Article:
changing colors, so you can see if the window was repainted;
      and every third time it also copies the dd surface to the window
      This is done to show that painting with GDI only w/o copying
      the bb to the screen works fine
    - just to make things more visual it can launch a separate thread
      that repaints the window every 2 seconds (File/Run Update
      Thread). The thread doesn't just request a repaint event but
      renders directly
    - you can request the back-buffer to be updated before it's copied
      to the screen (see below to why this is interesting) -
      File/UpdateBackBuffer
    - by default it uses DDraw to clear the window on each
      rendering/repant event - this is to illustrate that the bug
      doesn't manifest if ddraw only is used for rendering to the window.
      You can change this in the File/ menu.

  The app clears the window with different color on every repaint, and
  copies the offscreen surface to the window on every third repaint.

  Here's what happens: on Vista when the app is launched you can see
  that it it works fine - this is because by default it uses only DDraw for
  rendering to the window.

  But if you uncheck the "File/Clear using DD" menu, it will use GDI for clearing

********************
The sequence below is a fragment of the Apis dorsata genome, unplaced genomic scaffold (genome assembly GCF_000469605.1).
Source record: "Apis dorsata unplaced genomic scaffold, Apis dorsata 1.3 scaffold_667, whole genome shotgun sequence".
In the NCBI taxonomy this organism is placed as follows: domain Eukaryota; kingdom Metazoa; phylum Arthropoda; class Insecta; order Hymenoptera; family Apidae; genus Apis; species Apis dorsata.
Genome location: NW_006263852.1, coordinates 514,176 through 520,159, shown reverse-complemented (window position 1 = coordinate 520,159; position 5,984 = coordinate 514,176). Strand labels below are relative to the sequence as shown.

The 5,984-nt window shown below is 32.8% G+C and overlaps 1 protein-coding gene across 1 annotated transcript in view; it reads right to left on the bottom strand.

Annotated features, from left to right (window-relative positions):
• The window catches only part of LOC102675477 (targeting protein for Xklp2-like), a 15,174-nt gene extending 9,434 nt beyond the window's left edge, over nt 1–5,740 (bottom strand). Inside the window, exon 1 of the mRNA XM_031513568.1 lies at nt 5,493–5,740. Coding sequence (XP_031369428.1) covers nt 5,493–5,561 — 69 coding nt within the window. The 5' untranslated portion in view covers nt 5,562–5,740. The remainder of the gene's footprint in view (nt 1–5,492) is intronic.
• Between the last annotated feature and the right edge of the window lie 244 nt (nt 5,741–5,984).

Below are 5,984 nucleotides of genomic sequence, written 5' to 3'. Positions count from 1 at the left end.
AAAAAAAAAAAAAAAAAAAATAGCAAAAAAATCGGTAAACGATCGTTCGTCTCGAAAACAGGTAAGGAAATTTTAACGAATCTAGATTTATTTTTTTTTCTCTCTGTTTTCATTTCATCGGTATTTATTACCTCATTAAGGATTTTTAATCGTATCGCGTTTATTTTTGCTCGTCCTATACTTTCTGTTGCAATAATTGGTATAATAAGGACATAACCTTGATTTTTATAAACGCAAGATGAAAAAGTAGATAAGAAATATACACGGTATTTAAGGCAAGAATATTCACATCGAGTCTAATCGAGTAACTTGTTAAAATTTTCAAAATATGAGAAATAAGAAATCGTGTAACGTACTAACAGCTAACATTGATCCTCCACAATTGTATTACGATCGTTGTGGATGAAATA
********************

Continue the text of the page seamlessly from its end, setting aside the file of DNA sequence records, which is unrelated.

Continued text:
the window and you'll see that the repainting stops as soon as the back-buffer
  is copied to the window.
  Actually what happens is that the app keeps the rendering, but the window doesn't
  get updated.

  If you check "Update BackBuffer", then it'll update the offscreen surface
  before copying it to the screen (by filling it with some color). In this
  case you'll see a funny effect: the area where the bb is copied to is
  updated, but the rest of the window still isn't.

  I haven't been able to reproduce the problem where the image of the
  window is shifted by the insets - I guess the way Java does insets
  stuff is a bit different, but I'm sure I can reproduce it as well
  given more time. I bet it involves fiddling with the
  OffsetViewportOrgEx function, which we use when setting up a display GC
  prior to using it (see Win32SurfaceData.cpp : SetupThreadGraphicsInfo() function).

I've also attached an AWT application which does the same thing as the 
native one, except w/o all the different menu choices.
                                     
2006-01-17
EVALUATION

The bug was reported to Microsoft and it appears that this is something
we'll have to live with.

Basically, applications are not supposed to render to onscreen surfaces using 
DDraw and GDI, at least, to the same area. Unfortunately we do that and there 
appears to be no easy way to fix this given our current pipelines.
It does work in previous releases but apparently it was never guaranteed.

So, an application should either use GDI or DDraw exclusively. 
Since rendering to offscreen surfaces using DDraw and copying them to the screen
using GDI is extremely slow (basically it's a read from vram to system memory
and then back to vram), we'll have to disable ddraw completely.

This actually yields quite acceptable performance on Vista.
There's still an issue of full screen mode, where we would like to use 
DDraw and Direct3D.
                                     
2006-03-08
EVALUATION

A simple fix was put in for now, which disables the use of DDraw on Windows Vista.
To override, use -Dsun.java2d.noddraw=false .
                                     
2006-03-15